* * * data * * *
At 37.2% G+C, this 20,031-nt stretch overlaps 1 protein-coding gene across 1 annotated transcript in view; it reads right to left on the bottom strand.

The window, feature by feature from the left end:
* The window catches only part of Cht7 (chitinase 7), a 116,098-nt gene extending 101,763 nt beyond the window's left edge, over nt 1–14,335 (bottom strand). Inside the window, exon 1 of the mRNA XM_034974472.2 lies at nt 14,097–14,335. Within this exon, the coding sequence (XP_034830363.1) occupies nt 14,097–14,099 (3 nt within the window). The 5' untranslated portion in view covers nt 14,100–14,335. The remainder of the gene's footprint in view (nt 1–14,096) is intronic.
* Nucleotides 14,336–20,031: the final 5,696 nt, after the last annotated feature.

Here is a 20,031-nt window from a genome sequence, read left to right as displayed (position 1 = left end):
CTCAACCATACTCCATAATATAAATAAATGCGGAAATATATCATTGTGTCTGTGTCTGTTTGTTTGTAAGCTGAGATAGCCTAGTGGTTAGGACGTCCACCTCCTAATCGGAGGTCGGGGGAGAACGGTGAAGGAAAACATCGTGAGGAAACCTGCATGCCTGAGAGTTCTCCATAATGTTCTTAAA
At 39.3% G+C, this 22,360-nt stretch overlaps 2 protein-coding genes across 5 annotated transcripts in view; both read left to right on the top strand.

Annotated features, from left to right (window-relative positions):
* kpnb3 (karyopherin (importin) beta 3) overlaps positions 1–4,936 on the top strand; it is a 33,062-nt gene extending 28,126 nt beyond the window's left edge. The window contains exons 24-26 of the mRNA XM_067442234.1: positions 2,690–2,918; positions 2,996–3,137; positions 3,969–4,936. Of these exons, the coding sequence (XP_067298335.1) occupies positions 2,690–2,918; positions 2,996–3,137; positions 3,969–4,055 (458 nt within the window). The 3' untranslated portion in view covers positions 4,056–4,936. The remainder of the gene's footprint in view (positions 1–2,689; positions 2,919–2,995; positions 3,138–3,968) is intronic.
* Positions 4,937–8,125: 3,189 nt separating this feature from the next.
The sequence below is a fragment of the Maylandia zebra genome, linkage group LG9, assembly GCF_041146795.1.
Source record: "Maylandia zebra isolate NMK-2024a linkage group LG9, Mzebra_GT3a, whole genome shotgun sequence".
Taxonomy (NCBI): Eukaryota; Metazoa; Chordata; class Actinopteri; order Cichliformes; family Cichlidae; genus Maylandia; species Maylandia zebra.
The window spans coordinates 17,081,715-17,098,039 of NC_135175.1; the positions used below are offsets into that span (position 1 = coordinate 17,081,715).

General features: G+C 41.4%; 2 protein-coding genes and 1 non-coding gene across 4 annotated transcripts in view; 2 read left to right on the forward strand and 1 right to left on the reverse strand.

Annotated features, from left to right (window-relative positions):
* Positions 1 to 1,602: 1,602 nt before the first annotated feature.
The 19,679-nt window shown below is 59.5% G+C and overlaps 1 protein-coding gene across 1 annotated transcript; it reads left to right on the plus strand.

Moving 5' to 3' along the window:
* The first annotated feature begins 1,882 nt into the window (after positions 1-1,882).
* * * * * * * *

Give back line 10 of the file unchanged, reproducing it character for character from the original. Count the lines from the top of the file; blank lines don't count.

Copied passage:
* Positions 4,937–8,125: 3,189 nt separating this feature from the next.